Wednesday, June 29, 2011

The Philippines: A third world country forever?

THERE were those happy times and easy days when in Asia, the Philippines was second only to Japan in socio-economic development. It would not be merely wishful thinking that the Philippines could be then considered as a “First World Country”—if the phrase were already in use. But the big misfortune came to pass that one regime after another, one government after another, and the Philippine has degraded slowly but surely into a Third World Country. This pitiful Philippine status continues to be vivid and vibrant in the mind and heart of the international community to this decade. Thus this country is accordingly treated and mistreated.

How come? What happened in the course of time? Who made it happen? How did it happen? Is the Philippines condemned to be a Third World Country—forever? Shall the Filipinos be continuously identified with poverty and misery? Will the country be consistently considered as the fertile ground of graft and corruption, of criminality and injustice, in the Asian continent? Is the Philippines then a lost—hopeless—case in the world of development and progress?

The Philippines is a well endowed country in terms of its natural resources—such as the big potentials of agriculture, the precious minerals in the soil, the abundant fish in the sea, the many possibilities in the mountains. The Filipinos are basically an industrious and thrifty people. In substance, the Philippine culture remains pro-truth, pro-justice, pro-peace. Question: Why is it then that the Philippines long since became and continues to be a Third World Country?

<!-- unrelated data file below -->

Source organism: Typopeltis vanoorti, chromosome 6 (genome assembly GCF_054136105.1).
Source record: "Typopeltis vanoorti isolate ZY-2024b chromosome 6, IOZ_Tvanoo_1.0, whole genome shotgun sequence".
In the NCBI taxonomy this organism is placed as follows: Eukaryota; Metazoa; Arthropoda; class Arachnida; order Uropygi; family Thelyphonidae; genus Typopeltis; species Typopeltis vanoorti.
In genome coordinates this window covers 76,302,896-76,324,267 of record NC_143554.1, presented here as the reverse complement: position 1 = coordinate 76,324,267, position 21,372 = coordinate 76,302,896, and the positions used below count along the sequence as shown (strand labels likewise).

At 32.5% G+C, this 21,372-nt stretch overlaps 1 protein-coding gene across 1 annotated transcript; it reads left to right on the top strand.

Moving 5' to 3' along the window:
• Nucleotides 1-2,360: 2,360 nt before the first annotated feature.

Who have long since tolerated the exploitation of the country’s rich natural resources in favor of foreign interests and gains? And by the way, where has a precious material been going, i.e., the big amount of gold dug from the Philippine soil? How come the Philippine seas continue to benefit foreign nationals vey much more that the Filipinos themselves? And why is it that even big Filipino capital investments are brought abroad rather than kept in the country to favor local employment and development? And what is the national development plan of the present government—if any, at all?

Some serious realities in the Philippines must be seriously wrong—such as the following: Can there be real democracy and freedom with the reign of poverty? With the standard and usual proliferation of guns, the employ of goons plus the power of money especially during election time, have the Filipinos really chosen their able local and national public officials? Will the Philippines be ever blessed by a government with a rightful claim to integrity and competence?

An impossible dream?

OVCRUZ, JCD
20 June 2011